I’m pleased to have you on my website. I’m Greg from Greenfield Flower Shop. I’ve shared many useful videos for you on this website, many of which cover topics related to succulent plants, orchid plants, and plant care tips.
But having been said, that’s not how it started. Okay, so right off the bat, I have a confession I have to make. The truth is that the production of this site was a selfish act on my part.
My floral industry colleagues have produced many solid “how-to” videos, and a site where I could curate, comment on, and share my favorites with others is what I was after.
Of course, I see this site as an opportunity, too. I’m just “keepin’ it real” with you.
I enjoy the sponsorship revenue this site provides. I hope you’re cool with that.
As you can likely tell, I don’t pull any punches. Any possible monetary benefit is incidental, and I’m not here to sell you anything.
If something from any of my sponsors interests you, that’s great! But if not, you won’t hurt my feelings.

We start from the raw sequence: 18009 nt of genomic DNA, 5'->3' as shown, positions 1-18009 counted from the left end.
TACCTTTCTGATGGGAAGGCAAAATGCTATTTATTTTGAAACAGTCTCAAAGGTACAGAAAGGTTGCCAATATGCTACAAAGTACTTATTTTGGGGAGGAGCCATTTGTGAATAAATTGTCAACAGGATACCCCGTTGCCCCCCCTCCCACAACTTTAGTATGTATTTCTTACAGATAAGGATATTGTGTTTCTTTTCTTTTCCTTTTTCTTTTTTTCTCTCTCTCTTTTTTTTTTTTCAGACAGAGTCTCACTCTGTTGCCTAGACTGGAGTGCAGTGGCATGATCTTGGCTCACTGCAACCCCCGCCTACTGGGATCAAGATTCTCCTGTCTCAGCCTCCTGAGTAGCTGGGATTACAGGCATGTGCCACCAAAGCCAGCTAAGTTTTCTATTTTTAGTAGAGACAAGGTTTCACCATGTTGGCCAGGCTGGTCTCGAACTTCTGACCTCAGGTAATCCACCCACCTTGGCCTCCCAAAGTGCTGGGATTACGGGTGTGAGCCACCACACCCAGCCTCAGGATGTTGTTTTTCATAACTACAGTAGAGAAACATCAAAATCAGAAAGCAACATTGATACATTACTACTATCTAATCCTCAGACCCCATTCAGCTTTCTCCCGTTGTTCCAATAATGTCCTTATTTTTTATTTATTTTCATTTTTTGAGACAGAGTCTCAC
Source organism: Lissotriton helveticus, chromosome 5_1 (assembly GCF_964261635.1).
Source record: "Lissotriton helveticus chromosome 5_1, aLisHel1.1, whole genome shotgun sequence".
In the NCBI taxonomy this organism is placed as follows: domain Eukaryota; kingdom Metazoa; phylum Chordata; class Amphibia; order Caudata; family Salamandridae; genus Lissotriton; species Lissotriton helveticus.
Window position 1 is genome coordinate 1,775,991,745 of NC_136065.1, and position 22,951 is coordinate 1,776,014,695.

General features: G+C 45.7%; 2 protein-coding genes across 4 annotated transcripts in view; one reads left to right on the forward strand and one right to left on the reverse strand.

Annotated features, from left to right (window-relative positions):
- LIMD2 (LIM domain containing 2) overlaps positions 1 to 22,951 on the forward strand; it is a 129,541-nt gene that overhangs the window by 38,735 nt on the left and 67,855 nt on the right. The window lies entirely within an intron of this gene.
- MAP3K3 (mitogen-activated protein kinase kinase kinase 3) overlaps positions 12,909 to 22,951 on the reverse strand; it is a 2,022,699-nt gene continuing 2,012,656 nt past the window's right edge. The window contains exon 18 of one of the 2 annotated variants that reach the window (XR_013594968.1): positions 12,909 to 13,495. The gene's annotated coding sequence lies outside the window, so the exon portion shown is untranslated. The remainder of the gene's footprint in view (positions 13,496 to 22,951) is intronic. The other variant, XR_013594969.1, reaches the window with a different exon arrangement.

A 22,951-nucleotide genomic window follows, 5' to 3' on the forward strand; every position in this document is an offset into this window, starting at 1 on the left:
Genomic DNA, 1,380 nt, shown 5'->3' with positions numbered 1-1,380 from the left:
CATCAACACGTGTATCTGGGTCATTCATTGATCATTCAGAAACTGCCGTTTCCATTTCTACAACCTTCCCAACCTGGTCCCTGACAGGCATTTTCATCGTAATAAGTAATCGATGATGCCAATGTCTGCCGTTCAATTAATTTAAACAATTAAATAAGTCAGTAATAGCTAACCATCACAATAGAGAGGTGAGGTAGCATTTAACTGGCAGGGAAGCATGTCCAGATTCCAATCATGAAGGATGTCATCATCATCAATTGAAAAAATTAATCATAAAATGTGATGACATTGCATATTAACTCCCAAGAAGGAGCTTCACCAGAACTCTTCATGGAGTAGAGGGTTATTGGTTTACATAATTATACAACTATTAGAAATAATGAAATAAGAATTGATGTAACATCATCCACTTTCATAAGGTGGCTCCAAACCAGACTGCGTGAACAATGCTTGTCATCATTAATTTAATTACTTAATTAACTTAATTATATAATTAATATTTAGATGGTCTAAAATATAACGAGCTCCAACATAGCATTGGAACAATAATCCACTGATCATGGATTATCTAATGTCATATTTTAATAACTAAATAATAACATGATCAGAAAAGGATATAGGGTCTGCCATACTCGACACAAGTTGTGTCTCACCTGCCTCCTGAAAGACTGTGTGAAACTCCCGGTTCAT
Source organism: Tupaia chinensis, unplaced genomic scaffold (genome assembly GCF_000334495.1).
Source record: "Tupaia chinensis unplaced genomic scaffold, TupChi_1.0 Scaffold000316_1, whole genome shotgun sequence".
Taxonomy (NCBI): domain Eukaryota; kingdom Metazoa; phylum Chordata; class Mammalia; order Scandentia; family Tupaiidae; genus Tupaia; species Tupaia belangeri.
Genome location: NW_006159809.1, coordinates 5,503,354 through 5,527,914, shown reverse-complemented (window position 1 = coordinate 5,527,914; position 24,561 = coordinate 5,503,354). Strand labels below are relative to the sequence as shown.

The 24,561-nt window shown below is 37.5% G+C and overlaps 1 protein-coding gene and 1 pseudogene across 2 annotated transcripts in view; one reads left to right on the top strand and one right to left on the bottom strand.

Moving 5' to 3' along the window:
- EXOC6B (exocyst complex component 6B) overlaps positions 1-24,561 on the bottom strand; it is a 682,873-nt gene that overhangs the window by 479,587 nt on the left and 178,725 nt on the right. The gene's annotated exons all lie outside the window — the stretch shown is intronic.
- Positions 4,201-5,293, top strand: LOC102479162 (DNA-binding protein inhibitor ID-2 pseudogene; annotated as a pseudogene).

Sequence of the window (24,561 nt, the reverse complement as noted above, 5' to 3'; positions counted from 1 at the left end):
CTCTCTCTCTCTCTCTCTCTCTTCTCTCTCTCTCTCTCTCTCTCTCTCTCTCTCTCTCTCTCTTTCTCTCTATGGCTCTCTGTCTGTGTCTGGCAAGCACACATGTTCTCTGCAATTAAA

I appreciate your visit and would love to see you here again.
Want More Plant Care Tips Like These?
If so, enter your email address, and I’ll update you whenever I add new plant care tips.
We will only use your information to send you our blog updates. You can change your mind anytime by clicking the unsubscribe link at the bottom of any email you receive from us. You can find details about our privacy practices here.
You can also stay updated by following me on social media.
If you enjoyed this post, please share it with your friends. I’d appreciate it.
Til next time,